Supporting a person with dyslexia to read aloud.

How you can support a person with dyslexia with reading aloud…

On Saturday, in front of 500 people, I was suddenly given a list of thankyous to read there and then. No preparation, no time to pre-read. What made it worse was I hadn’t seen the list prior to the event, it wasn’t written in my handwriting and I had no idea what was written on it. Having dyslexia, I can’t scan read, so I just had to go for it and hope for the best. It was ok, it was fluent… ish, I only stumbled a few times, I don’t think I made any errors. On the surface it looked OK, but inside I felt sick, and memories of having to read in front of the class came gushing back. Sweaty palms, palpitations and feelings of not being clever or good enough drowned out the positive thoughts. Embarrassed blushed cheeks, held up my smile. I’m lucky I am rarely in this vulnerable position now, and even when I am I have the skills to be able to deal with it, (just!) but what about all those children in class who are asked to read aloud, often? This post explains why reading out loud is hard for a person with dyslexia and what you can do to help them.

1.) Reading aloud makes you feel embarrassed and uncomfortable because you can’t read It fluently, and you are generally unable to read first time with correct intonation.

Even as an adult, who is aware of her dyslexia, I will do anything I can to avoid reading aloud in front of people. I avoid it as it makes me feel anxious and bad about myself because it exposes my weaknesses, seeing me stumbling over relatively easy common words and unable to read with correct intonation and expression because my brain can’t decode the words and make sense of what I am reading quickly enough. My brain is working so hard at decoding and working out what the words say that I am not necessarily able to concentrate on what the words are or the meaning of what I am reading. This often results in bumpy reading with incorrect expression.

2.) People with dyslexia are often accomplished at hiding their difficulties

Even when a person with dyslexia becomes an accomplished reader, it is not necessarily natural for them. In my experience as an assessor and specialist teacher, reading rarely ever becomes automatic or enjoyable as decoding the words and trying to derive meaning at the same time as trying to work out the context and decide how the expression should go overwhelms the working memory and results in a bumpy ride for everyone to see. When reading in our heads no one is aware of the bumpy journey, the speed we read or the amount of times we read and reread text to try to get it to make sense. When reading aloud there is nowhere to hide this strategy and it is there for everyone to see, causing embarrassment and frustration.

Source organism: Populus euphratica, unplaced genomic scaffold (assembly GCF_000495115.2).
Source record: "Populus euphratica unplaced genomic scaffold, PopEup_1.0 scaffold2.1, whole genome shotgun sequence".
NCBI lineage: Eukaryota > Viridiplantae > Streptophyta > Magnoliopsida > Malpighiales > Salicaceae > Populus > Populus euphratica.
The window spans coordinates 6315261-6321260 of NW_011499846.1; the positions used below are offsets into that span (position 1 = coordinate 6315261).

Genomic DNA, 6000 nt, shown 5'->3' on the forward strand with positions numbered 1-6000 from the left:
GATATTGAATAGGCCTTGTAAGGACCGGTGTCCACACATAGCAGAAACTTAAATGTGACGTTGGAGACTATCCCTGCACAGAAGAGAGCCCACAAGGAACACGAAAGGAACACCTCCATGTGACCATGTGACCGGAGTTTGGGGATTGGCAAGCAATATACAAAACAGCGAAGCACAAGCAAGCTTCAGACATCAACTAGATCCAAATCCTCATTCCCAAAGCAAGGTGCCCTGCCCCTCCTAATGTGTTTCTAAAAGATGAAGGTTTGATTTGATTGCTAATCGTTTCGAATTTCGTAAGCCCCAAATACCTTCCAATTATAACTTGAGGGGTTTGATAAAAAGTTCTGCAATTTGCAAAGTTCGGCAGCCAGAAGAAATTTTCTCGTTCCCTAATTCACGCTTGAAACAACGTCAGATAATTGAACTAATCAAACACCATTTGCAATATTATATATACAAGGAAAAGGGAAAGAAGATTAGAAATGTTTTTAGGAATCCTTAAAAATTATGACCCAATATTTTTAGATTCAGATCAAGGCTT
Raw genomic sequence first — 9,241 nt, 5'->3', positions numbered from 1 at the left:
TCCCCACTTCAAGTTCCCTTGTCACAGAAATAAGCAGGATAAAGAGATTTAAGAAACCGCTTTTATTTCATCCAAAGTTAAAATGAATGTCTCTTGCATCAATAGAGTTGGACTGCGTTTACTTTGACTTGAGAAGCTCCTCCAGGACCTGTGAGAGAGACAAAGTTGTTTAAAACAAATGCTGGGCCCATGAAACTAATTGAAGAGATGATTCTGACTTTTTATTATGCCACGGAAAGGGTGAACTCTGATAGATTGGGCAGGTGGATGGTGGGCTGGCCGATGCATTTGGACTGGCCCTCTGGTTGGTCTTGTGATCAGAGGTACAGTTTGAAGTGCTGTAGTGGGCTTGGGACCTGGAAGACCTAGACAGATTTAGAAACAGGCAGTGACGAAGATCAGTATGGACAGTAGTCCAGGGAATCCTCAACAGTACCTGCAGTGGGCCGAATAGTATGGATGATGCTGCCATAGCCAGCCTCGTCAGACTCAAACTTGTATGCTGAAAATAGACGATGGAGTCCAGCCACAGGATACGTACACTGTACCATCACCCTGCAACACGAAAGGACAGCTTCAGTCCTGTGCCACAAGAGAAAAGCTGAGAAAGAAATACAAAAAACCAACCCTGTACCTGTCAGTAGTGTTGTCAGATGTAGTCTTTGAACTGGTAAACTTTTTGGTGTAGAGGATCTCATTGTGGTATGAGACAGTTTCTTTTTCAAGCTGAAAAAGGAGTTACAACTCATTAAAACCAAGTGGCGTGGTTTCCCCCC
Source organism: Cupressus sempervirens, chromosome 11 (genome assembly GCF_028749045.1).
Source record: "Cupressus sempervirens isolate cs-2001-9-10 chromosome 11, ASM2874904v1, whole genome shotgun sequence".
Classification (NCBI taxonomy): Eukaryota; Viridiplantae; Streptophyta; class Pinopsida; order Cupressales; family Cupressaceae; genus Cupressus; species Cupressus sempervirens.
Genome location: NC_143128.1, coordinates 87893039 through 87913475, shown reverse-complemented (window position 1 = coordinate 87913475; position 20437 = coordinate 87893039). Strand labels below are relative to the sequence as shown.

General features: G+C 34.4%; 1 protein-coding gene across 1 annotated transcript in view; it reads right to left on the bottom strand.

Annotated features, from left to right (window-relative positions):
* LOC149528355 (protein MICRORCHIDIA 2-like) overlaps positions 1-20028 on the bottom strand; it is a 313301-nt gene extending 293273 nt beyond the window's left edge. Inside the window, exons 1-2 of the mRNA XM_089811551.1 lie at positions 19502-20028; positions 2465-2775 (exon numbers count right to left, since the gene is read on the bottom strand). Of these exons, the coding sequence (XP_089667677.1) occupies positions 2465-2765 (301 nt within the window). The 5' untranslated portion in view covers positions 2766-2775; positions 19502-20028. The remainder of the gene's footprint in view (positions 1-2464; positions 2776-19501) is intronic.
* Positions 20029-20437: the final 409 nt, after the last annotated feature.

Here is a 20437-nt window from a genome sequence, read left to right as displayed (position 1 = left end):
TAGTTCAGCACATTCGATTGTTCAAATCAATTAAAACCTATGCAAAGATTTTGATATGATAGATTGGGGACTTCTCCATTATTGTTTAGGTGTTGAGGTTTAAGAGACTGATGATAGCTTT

3.) Reading Aloud makes you anxious because you can’t answer questions about what you have read because you have been too busy decoding the letters to make any sense of what you have read.

The anxiety and nerves created by even the thought of having to read aloud can impact further on being able to read fluently. It’s a bit like a catch 22 situation, the more you try to read, the more anxious you become the more mistakes you make the more hot and bothered you become, the less you are able to think.

Whilst people with dyslexia can develop reading and comprehension skill to a good level, it is not something we find easy. It can also be affected by our anxiety levels and our tiredness levels. Having to do the thing we find most difficult in public, for others to see and to judge heightens anxiety and will cause us to make errors we may not usually make.

What can help?

Reading aloud is an important part of learning to read and in the right situation at the right time it can be really helpful and beneficial. However here are a few things which can help lessen anxiety and make reading aloud a more positive experience.

Where possible give a person with dyslexia warning that they will be required to read aloud and give them time to practice.

If you can’t give warning then try to scan read and pre teach or point out any words which may be difficult for them to pronounce.

Only ask them to read aloud in front of people they are confident and comfortable with.

Try not to to interfere when they are decoding as sometimes it just takes us longer to think and this interrupts or stops the thinking process and will result in it taking longer to read but also in us making the connections we need to make.

As a teacher I used to spend hours memorising what I needed to read to my children. I need time to rehearse anything that needs to be read. I still now where possible will avoid reading aloud without preparation!

Reading is an essential life skill and we have to foster it in the right way. Practise is essential, getting the balance right can be challenging but can also result in students feeling even worse about something they find difficult and unnatural! It’s important to remember that even as an adult with dyslexia aware of their needs, confidence to read in public can be fragile and result in a terrifying experience!


Author of ‘Don’t forget to smile… A memoir of uncovering the hidden difficulties of dyslexia’ Available from Amazon

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